Need-to-Know Facts About Non-Compete Agreements Before Signing

A non-compete agreement or contract is a standard business practice in many industries. A judge must consider each contract individually based on several factors. Below we compiled the essential information you need to know before signing a non-compete agreement. Use this guide to protect yourself.

What is a Non-Compete Agreement?

Let’s start with the basics of a non-compete. The purpose of this contract is to limit an employee from competing with the company during and sometimes after the employment period.

Non-compete contracts make sense for employers. These agreements limit a former employee from using inside knowledge about their former employer’s business to draw business, clients, or even employees away.

A Non-Compete Agreement Must be Reasonable

Courts have ruled that non-compete agreements must be reasonable. The non-compete agreement cannot put an undue burden on the employee’s right to future work.

Judges consider each instance of a non-compete agreement violation on a case by case basis. But the following are the factors used to establish whether a contract is legal in each case:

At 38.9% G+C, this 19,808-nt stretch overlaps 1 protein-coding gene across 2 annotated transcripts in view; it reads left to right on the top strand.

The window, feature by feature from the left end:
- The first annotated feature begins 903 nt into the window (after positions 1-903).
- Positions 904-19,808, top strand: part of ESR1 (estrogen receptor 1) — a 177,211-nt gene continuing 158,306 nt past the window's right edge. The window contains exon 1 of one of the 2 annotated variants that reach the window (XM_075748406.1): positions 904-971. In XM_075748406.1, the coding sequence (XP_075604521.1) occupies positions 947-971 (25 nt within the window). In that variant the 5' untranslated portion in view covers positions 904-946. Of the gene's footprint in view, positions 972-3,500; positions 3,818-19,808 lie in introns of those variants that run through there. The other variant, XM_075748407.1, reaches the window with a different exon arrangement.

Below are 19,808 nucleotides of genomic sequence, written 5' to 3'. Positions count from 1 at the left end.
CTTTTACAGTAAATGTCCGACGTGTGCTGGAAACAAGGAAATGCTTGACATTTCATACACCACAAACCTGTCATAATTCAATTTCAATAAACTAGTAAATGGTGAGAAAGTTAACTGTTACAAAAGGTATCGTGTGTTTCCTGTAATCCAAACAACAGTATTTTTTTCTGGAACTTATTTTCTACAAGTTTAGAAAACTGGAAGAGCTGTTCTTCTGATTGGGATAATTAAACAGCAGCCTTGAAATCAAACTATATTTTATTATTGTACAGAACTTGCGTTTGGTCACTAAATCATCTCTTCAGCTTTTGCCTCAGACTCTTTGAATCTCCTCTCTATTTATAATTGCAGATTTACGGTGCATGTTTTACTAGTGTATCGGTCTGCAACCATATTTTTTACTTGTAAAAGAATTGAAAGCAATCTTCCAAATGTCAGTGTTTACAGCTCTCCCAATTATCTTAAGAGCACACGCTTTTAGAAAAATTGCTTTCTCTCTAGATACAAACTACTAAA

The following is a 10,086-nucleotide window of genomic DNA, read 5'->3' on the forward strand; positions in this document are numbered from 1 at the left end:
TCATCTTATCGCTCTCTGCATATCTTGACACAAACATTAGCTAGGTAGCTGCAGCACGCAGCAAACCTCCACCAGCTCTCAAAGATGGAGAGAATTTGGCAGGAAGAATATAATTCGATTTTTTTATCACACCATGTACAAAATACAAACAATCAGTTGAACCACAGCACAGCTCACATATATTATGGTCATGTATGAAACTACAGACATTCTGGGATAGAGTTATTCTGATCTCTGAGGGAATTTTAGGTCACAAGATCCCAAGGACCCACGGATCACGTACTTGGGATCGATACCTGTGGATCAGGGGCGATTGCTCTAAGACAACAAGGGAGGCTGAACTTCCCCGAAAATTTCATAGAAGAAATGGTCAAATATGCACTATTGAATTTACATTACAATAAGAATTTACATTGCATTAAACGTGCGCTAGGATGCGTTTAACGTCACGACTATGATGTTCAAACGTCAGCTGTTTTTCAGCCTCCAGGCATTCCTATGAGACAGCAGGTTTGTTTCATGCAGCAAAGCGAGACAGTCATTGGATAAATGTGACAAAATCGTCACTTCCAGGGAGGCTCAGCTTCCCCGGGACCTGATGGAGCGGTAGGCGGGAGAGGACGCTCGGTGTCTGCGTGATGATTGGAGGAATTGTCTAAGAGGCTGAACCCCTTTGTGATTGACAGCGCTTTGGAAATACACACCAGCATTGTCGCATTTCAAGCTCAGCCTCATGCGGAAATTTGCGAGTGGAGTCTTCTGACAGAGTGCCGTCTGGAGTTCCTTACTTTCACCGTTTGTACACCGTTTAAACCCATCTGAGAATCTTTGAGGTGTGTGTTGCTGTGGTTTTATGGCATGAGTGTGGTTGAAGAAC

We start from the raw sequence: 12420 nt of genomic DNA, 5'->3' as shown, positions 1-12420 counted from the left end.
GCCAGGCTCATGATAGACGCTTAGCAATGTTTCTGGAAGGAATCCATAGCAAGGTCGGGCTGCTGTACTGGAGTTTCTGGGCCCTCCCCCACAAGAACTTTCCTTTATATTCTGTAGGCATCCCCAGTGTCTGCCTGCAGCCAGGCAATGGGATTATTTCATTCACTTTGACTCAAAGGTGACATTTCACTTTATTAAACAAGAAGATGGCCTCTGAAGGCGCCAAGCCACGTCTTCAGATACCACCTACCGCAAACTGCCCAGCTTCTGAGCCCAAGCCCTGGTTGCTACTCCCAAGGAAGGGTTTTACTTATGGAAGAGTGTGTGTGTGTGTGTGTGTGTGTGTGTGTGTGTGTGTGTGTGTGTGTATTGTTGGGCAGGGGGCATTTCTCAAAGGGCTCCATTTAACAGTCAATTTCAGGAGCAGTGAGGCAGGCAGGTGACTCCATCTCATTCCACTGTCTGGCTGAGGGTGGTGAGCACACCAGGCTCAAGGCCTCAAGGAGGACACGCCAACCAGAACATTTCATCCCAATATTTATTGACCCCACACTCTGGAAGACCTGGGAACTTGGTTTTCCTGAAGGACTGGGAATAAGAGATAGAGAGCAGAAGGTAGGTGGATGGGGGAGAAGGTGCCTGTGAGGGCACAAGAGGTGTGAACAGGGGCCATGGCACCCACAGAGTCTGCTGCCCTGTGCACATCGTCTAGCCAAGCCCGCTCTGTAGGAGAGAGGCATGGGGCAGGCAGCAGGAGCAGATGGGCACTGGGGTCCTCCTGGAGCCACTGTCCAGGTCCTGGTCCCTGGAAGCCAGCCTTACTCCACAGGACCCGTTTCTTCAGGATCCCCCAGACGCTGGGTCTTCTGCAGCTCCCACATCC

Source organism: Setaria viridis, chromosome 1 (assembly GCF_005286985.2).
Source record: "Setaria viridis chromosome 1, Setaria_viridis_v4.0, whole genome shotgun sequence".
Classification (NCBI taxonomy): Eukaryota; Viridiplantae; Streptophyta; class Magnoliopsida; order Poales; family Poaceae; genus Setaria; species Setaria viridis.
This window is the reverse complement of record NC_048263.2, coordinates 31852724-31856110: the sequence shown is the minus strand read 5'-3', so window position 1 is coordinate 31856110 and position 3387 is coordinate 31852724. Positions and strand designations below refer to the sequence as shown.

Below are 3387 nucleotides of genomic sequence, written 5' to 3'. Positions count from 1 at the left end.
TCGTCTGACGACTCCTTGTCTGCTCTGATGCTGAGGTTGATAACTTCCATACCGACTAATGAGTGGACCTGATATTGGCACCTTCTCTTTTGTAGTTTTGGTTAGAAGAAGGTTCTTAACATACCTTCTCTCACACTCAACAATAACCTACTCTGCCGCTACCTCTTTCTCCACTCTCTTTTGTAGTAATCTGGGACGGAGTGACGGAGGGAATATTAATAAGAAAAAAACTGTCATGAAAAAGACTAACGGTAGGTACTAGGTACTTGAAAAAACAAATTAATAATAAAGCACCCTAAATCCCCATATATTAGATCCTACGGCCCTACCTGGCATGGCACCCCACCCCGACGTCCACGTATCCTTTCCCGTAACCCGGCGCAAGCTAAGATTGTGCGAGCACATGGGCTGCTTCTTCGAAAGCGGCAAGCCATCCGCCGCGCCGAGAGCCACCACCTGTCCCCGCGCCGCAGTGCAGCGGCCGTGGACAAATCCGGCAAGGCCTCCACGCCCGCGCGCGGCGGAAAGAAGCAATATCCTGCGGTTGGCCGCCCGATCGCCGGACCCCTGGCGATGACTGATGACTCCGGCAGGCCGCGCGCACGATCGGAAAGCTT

• Area - For a designated area to be enforceable, it must connect to the area where the company does direct business. Different industries will have different area restrictions.
  • Time - The shorter the timeframe, the more reasonable courts will view the request. A month is more reasonable than a year and two years are more reasonable than forever.
  • Competition - The shorter the list of stipulated competitors, the more enforceable it will be. And prohibition to starting a new business will be held up if it occupies the same niche as the original business.

Key Factors to Consider During Negotiations

It is in your best interest as an employee to avoid a non-compete completely. If that is impossible, the agreement is more favorable for you the more limited it is. Focus on limiting the duration and the geographic scope. Your requests will be much more likely to hold up if they are specific to your employer’s location and industry.

If there are limits to your ability to work after you leave this employer, work to build in a severance clause. When an employer decides to ask you to sign a non-compete agreement after you began working for a company, you have more leverage. Try for compensation in the form of a raise, promotion, or extra benefit to offset the contract limitations.

The legal team at Pitt, McGehee, Palmer, & Rivers has helped defend employees’ rights in discrimination, civil rights, contract negotiations, and many other cases. Call the attorneys at Pitt, McGehee, Palmer, & Rivers today at (248) 398-9800 to explore how we can defend your rights.


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